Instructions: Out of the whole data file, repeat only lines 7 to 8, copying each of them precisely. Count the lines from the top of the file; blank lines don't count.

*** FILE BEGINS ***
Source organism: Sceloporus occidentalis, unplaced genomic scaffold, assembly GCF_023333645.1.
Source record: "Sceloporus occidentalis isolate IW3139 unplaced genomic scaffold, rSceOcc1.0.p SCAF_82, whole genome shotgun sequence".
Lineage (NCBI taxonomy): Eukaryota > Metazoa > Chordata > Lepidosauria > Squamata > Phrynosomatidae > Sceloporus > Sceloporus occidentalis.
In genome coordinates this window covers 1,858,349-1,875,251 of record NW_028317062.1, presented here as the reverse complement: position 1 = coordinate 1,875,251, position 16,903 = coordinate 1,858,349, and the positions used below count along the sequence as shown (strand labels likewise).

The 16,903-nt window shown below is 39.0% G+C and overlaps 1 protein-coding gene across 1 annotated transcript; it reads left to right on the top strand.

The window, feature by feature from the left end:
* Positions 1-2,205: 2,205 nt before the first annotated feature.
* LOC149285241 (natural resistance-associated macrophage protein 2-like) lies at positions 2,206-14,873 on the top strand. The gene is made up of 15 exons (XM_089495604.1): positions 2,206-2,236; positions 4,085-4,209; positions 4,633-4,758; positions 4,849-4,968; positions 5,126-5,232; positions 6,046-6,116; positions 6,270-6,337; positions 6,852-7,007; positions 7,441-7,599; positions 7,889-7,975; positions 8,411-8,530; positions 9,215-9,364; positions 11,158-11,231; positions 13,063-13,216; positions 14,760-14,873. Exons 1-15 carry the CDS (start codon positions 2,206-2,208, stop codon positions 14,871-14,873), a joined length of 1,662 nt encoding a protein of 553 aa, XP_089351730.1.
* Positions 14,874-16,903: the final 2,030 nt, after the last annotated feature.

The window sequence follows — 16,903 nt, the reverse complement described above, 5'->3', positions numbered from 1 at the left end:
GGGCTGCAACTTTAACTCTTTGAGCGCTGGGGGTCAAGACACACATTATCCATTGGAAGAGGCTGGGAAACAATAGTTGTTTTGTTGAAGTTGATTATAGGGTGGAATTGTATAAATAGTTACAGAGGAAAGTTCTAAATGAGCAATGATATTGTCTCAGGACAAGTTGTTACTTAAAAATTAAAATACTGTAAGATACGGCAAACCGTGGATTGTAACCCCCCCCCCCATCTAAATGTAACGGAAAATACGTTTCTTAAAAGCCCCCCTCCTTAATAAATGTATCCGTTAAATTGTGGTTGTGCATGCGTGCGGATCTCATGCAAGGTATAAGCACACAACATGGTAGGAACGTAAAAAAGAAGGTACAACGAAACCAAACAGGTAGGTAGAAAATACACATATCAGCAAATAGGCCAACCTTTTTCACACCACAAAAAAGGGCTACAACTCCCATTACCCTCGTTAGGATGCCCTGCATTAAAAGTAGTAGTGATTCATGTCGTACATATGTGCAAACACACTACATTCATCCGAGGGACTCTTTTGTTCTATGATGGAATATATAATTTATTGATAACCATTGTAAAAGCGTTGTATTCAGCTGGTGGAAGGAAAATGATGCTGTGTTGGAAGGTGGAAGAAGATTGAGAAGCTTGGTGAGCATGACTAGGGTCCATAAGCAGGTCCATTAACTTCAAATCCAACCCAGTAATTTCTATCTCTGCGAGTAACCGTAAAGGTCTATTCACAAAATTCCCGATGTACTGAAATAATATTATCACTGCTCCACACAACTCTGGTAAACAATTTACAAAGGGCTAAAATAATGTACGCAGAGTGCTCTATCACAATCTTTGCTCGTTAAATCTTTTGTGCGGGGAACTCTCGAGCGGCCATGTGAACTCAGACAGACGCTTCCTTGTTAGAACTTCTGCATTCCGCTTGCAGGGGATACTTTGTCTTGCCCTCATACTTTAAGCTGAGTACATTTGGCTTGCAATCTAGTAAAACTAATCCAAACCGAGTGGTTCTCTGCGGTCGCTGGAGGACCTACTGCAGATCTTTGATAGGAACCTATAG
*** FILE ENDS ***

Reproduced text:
* Positions 1-2,205: 2,205 nt before the first annotated feature.
* LOC149285241 (natural resistance-associated macrophage protein 2-like) lies at positions 2,206-14,873 on the top strand. The gene is made up of 15 exons (XM_089495604.1): positions 2,206-2,236; positions 4,085-4,209; positions 4,633-4,758; positions 4,849-4,968; positions 5,126-5,232; positions 6,046-6,116; positions 6,270-6,337; positions 6,852-7,007; positions 7,441-7,599; positions 7,889-7,975; positions 8,411-8,530; positions 9,215-9,364; positions 11,158-11,231; positions 13,063-13,216; positions 14,760-14,873. Exons 1-15 carry the CDS (start codon positions 2,206-2,208, stop codon positions 14,871-14,873), a joined length of 1,662 nt encoding a protein of 553 aa, XP_089351730.1.